Bi-metal thermometers are limited in range because of the limited area available to the helix in the expansion tube, and because the metal used to make up the helix is only linear in a certain range. For this reason, most thermometers have a fixed range, usually around 400 degrees F. By changing the metallurgy of the helix, we can expand this range to a maximum range of 700 degrees F.
There are a few specific features of the construction of bi-metal thermometers we can change and specify to configure the device for a given application. Let’s explore those features in detail.
Bi-metal thermometers have a dial. This dial can range from 1 inch to 6 inches in diameter, although the most common sizes range from 3 inches to 5 inches. Like most mechanical gauges, larger size can translate into higher accuracy, but check the specifications to be sure.
The dial is located in a protected housing usually covered by glass or safety glass (or even polycarbonate or acrylic plastic). Dials can be mounted to the stem known as a fixed dial or can be mounted to an adjustable arm known as an any-angle dial which
allows for the angle adjustment of the dial to facilitate better visibility.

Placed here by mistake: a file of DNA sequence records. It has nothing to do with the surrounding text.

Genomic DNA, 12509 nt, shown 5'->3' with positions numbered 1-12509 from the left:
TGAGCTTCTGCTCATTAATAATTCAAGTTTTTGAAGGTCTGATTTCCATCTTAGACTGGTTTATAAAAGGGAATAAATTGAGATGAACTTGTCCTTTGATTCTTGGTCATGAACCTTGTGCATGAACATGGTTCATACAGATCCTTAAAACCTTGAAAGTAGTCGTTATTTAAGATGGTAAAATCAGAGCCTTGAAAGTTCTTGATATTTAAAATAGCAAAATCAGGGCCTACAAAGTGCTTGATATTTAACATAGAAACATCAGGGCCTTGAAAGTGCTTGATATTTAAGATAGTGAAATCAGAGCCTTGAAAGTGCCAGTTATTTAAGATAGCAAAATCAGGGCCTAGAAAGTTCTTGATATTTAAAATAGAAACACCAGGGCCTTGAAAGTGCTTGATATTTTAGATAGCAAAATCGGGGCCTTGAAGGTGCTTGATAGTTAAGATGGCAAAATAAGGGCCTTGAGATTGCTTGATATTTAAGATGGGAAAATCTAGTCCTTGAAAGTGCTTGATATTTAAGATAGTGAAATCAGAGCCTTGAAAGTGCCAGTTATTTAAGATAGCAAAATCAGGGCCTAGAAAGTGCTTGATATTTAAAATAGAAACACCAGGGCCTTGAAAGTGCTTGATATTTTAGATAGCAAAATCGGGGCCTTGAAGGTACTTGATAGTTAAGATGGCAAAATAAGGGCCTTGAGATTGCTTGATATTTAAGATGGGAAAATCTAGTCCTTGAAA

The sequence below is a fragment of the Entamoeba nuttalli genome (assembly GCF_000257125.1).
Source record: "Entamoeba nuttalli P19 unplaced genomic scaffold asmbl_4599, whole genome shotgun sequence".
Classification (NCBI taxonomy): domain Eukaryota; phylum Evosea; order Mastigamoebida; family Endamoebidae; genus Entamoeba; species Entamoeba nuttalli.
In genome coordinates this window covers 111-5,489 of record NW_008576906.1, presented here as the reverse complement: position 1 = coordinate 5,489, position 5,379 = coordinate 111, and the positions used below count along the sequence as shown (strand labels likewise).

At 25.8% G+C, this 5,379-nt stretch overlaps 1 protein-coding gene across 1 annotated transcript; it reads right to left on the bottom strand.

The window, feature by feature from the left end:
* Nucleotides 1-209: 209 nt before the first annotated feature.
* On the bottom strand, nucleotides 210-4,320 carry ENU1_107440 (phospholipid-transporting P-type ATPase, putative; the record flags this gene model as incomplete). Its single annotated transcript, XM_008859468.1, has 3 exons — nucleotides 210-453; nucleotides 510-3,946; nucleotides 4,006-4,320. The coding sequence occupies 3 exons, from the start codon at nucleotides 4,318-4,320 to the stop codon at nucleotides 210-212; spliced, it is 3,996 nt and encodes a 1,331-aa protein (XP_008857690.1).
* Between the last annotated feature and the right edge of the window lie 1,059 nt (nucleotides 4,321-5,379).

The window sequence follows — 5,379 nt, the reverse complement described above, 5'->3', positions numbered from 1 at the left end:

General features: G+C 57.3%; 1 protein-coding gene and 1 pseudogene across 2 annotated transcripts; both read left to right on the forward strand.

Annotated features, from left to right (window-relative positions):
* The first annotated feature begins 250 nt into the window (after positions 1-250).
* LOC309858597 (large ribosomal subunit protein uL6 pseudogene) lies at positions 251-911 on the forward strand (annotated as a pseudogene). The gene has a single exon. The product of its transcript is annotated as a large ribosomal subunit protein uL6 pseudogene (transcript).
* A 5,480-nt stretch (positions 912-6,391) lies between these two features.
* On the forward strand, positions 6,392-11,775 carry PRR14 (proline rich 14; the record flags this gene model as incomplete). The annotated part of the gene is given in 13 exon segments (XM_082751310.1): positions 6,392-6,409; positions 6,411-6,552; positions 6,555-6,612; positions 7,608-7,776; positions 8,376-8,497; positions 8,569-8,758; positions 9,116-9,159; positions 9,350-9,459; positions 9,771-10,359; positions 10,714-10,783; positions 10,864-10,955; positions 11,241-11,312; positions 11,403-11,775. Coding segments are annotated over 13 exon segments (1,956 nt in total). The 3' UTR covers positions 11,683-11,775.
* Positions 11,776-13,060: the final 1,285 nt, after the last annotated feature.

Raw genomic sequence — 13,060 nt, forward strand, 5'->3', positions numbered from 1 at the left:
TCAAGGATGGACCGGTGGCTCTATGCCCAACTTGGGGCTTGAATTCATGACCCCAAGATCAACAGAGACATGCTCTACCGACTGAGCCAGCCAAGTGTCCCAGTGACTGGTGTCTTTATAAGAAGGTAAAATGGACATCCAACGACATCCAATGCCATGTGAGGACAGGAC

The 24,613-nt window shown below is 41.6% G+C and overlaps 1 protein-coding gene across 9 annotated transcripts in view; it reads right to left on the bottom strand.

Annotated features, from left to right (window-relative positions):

The dial face can vary in features as well. Some dial faces can be painted with luminescent paint to aid in low light visibility, and have a read switch attached offering a switch closure as a rudimentary “alarm” at a given setpoint. Tattle Tale Pointers or secondary pointers designed to indicate the maximum range the thermometer has seen are another option. Variations change from manufacturer to manufacturer, and not all features mentioned are available in a single device.
The final consideration when specifying a thermometer is the length of the stem or insertion depth of the stem. This is typically dictated by the length of the thermowell or protection tube the thermometer will be inserted into. The thermowell is a whole other topic of conversation, but in short, the length of the thermowell will depend on the pipe size of the process and the velocity of the fluid moving in the process. Consult our blog on thermowells, view our video on thermowells, and certainly adhere to the industry standard ASME 19.3TW for sizing your thermowell.
The Correct Thermometer for your Manufacturing Process
Whether generating power, manufacturing plastics, blending chemicals, processing food, or any number of other manufacturing processes, measurement tools like the bi-metal thermometers are invaluable devices. Mechanical measurements like a bi-metal thermometer ensure operators of any process will have a quick visual indication of what is occurring at the point of measurement.
Thank you for taking the time to read this short piece on these invaluable devices. We hope this gives you some foundation for purchasing these devices in the future. As always, if you have questions, please reach out to us, check out our blog, or watch some of our informational videos on this topic on our YouTube Channel. We are here to help.